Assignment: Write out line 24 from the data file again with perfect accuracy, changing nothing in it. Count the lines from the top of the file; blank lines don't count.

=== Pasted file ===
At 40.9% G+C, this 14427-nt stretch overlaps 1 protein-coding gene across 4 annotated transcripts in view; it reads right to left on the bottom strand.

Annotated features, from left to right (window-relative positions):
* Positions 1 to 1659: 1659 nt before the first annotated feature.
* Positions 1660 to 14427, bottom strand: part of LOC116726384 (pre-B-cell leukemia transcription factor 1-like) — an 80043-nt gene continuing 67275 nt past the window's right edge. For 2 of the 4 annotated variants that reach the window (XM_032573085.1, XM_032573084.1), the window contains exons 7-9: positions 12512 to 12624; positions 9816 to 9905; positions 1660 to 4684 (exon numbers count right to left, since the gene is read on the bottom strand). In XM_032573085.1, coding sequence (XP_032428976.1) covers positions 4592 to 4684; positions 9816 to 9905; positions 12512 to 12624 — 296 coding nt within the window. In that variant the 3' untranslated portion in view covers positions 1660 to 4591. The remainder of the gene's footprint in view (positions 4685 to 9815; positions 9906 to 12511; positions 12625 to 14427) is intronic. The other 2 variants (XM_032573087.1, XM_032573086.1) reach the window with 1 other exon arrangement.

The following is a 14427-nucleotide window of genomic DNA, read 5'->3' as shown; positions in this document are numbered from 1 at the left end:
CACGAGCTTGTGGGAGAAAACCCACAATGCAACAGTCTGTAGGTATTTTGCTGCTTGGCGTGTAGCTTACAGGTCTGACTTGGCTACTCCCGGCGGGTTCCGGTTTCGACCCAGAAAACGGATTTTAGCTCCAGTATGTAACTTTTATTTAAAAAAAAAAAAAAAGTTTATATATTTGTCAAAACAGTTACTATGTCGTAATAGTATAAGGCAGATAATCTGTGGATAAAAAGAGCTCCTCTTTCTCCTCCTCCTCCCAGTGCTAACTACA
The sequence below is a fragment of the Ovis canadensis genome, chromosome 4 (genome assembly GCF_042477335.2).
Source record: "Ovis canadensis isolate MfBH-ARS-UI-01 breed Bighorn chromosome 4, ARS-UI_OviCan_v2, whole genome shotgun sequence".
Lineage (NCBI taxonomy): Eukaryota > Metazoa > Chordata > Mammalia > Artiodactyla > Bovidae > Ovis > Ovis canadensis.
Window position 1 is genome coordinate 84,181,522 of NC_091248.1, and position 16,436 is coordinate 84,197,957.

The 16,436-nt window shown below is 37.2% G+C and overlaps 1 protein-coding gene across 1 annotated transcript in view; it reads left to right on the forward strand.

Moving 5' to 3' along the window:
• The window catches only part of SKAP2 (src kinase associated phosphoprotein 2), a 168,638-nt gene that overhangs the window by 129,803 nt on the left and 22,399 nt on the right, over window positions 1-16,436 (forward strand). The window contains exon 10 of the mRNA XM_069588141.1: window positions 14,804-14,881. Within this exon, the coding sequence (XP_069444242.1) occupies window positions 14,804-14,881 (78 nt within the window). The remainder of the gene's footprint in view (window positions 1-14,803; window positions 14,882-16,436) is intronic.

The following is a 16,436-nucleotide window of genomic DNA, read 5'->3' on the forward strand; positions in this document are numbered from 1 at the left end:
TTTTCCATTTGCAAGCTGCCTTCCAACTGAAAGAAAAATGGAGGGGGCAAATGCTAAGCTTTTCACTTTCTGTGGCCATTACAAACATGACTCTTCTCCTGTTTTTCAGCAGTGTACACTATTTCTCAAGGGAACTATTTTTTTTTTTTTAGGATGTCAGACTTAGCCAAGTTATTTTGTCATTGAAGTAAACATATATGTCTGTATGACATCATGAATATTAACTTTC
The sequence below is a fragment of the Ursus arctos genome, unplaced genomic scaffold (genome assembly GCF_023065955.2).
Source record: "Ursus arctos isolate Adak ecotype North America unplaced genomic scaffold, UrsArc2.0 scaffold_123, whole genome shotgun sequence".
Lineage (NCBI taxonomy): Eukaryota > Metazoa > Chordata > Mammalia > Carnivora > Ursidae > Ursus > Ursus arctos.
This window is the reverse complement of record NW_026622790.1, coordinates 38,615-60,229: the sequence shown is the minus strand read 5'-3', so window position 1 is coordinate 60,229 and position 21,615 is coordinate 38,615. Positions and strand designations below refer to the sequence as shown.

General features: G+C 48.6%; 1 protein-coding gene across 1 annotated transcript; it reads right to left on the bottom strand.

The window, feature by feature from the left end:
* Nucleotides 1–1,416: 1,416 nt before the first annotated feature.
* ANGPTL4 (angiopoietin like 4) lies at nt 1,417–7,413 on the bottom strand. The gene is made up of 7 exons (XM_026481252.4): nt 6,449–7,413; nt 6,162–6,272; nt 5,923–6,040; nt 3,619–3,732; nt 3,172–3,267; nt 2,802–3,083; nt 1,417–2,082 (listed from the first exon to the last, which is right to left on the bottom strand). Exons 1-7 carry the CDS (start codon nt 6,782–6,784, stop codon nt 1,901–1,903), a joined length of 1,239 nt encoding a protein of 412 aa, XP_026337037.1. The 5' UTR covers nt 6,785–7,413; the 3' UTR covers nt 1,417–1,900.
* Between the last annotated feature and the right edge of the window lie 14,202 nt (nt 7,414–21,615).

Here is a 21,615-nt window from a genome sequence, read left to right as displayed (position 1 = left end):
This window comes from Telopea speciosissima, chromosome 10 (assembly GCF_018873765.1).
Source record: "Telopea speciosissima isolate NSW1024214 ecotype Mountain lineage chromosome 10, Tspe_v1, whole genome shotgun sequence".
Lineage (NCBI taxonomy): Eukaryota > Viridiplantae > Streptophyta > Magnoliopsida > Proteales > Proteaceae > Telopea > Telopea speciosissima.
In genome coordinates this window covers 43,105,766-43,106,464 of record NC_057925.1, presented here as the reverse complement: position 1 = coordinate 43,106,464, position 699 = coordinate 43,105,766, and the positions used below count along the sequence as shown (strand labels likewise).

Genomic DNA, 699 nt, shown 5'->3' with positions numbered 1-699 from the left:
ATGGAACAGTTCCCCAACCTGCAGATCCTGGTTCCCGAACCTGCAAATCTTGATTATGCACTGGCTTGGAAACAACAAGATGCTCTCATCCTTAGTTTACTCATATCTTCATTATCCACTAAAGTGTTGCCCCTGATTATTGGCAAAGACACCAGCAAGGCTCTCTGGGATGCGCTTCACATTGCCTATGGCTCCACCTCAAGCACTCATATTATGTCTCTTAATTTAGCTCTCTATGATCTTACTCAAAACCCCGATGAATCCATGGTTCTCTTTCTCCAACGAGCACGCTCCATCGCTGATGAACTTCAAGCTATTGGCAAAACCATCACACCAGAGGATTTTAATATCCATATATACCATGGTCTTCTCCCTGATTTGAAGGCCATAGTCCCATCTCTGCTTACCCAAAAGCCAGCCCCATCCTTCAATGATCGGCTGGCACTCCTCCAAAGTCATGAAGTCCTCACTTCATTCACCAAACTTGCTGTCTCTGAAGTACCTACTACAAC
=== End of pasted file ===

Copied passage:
* Between the last annotated feature and the right edge of the window lie 14,202 nt (nt 7,414–21,615).